I have a large garden and I don't know if I can plant the entire space and keep everything covered - what do I do? Mulch the rest
Nature never does just one thing; large blocks of single plant type and vegetation that is all the same height and root depth is Man's creation and causes weeds and plant disease.
Companion Planting – Attachment D
There are so many different camps on this subject and all kinds of resources; one of my favourites is Carrots love Tomatoes – a great little book on companion planting. Rather than go into great detail here I would say that this subject is a course of self discovery. Talk to the lady down the street that always has such a lush and vibrant garden or peruse the Internet for insights. Another great resource is Gaia’s Garden by Toby Hemingway but each region is different so most of what you will be doing is taking steps forward and then accepting the feedback – don’t forget to keep a diary of all your adventures:-D
You have all heard me talk about Sepp Holzer, a very resourceful man who lives in the Tyrol Mountains in Austria; well here is a great article on the work he has done creating micro climates, pond & fish systems, Hugelkultur; the list is endless but this article and embedded videos is a great start. http://www.celsias.com/article/permaculture-miracles-in-the-austrian-mountains/
1. South facing - Build your beds facing the south and plant the highest plants in the back of your beds to frame the smaller or more fragile plants that will be planted in front.
2. Reflective surfaces – by utilizing a white or light coloured wall we are able to reflect the sun’s rays back onto the garden or directly onto our plants growing along the wall for additional warmth and sunlight
3. Thermal Mass & Greenhouses - http://opensourceecology.org/wiki/Greenhouses fill rain barrels with water and paint them black; fill black plastic bags with gravel or sand these will also store heat. Two liter bottles painted black and filled with sand will also serve this purpose. Black stones can also be used or cinder blocks painted black. You can utilize this method to help grapes and Arctic Kiwi to grow as it provides a warm place for the roots and the thermal mass holds the warmth of the day well into the evening. Now where else can I use thermal mass mmmmm....?
4. Increase reflective capacity by placing a pond in front of a Heat Sink. With or without a pond, these systems are beneficial to plants and trees like orchard trees that require warmer conditions but don’t limit yourself to these types of trees and vegetation.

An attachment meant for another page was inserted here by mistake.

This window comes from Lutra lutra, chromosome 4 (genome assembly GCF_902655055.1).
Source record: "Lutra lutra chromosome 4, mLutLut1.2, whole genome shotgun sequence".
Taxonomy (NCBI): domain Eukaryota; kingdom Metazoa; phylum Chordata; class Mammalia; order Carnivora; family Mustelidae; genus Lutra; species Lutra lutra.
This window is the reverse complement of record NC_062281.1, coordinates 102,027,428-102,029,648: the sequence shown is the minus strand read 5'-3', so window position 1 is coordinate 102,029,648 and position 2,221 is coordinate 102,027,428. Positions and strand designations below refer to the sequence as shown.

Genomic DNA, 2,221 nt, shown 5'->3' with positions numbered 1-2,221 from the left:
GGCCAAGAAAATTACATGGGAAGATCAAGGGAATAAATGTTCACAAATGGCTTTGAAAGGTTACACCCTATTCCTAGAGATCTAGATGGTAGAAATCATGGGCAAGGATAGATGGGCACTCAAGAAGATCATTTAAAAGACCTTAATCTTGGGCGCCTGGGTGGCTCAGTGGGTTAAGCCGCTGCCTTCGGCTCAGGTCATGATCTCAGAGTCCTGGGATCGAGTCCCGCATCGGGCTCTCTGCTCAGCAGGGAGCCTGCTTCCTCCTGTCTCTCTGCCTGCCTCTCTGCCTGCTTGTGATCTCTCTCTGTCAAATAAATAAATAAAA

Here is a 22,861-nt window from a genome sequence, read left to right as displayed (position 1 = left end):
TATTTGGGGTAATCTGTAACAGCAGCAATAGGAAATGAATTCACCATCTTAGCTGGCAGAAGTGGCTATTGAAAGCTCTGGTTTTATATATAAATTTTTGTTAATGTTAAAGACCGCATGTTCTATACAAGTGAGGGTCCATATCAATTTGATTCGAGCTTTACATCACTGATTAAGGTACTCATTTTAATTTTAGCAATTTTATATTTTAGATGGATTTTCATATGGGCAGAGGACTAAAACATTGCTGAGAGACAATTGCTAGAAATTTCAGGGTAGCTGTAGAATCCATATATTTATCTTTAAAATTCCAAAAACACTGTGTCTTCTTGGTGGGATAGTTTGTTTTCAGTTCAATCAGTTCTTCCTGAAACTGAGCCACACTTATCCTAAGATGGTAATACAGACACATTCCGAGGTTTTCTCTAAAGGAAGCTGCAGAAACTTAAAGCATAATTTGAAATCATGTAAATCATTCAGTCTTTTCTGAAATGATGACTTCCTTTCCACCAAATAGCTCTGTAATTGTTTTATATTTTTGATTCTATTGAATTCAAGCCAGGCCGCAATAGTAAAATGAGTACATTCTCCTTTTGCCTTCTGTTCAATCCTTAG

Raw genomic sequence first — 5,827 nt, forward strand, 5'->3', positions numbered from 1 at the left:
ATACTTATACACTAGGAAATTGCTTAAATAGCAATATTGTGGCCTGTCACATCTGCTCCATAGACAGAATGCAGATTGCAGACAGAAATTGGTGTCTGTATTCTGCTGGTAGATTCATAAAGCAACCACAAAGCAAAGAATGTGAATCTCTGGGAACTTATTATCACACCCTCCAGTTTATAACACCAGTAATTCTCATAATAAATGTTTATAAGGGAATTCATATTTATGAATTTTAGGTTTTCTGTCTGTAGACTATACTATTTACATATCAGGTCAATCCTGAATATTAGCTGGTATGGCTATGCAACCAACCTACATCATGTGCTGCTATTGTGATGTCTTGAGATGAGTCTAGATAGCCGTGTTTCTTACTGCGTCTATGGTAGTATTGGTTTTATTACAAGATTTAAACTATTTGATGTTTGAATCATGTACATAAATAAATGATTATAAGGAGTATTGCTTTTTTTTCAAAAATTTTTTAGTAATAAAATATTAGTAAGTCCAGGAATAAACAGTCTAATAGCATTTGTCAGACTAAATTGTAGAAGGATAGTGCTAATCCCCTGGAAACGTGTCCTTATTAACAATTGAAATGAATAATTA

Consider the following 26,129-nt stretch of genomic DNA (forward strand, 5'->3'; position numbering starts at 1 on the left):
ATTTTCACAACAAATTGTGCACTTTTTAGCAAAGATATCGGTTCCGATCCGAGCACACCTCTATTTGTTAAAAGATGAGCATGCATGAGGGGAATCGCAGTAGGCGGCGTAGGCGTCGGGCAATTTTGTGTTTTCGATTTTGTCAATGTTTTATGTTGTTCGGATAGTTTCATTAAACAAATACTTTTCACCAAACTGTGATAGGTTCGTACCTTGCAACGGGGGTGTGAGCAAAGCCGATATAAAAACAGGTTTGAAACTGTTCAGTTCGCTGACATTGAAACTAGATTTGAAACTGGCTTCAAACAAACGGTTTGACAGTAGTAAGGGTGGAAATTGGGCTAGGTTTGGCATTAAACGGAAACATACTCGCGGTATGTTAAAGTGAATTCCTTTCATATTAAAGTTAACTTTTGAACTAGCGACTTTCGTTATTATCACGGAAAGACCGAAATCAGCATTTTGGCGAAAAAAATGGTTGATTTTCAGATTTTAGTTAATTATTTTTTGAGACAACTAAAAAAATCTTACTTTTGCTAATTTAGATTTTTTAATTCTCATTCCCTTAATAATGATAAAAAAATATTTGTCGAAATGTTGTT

Taller plants are placed in the back and frame the smaller plants in front; this provides protection from the elements just like a warm hug. You can also utilize this system to provide more warmth for your home.
Keyhole beds increase growing capacity in your garden and provide access to everything growing within its radius; keyhole beds allow for some pretty funky companion planting; you can plant taller trees, shrubs or vegetables in the back (or north side of the bed) getting shorter and smaller as you come forward. Although keyhole beds work at a premium when they are designed as south facing, this is not absolutely necessary but make sure to plant your taller plants to the north end of the bed.
Raised beds and mulched pathways
Raised beds and swale (ditch on contour) pathways filled with wood chips provide so many benefits. By establishing this type of garden, you eliminate the need for tilling. Tilling, as we know depletes the quality and nutrient levels of our soil and provides a short term benefit for a long term deficit.
Raised beds allow for:
· easier access
· good water drainage
· plants get watered from the bottom up ensuring healthy plants with good strong root structures that are able to mine for nutrients.
· Fantastic Soil building benefits
· The woodchips offer a wonderful soft pathway and add humidity to our garden area.
The best video ever on how to build a Wicking Bed
We all know about lady bugs and how they love aphids well, there are so many more insects more that are more than happy to work alongside with us to keep our gardens and edibles foodscapes healthy and humming along – check them out:
plants that attract Pollinators
Swales and re-hydrating the landscape
Swales have to be one of my most favourite Permaculture designs; they are a key element in maintaining healthy soils and so important in re-hydrating degraded systems.
I come across farms that have too much water and farms that don’t have enough water and the solution for both of these problems is to build swales to allow the water to hydrate “into” the land instead of spilling over the land and either washing everything out or simply evaporating into thin air.
Whether you are digging a swale or ditch on contour within your garden (nice and level just like the bottom of a bathtub) to ensure that all of the water evenly distributes throughout your entire garden or you would like to construct a large swale dug on contour across your land to bring large volumes of water into your land to rehydrate your soil here are some great answers on how to: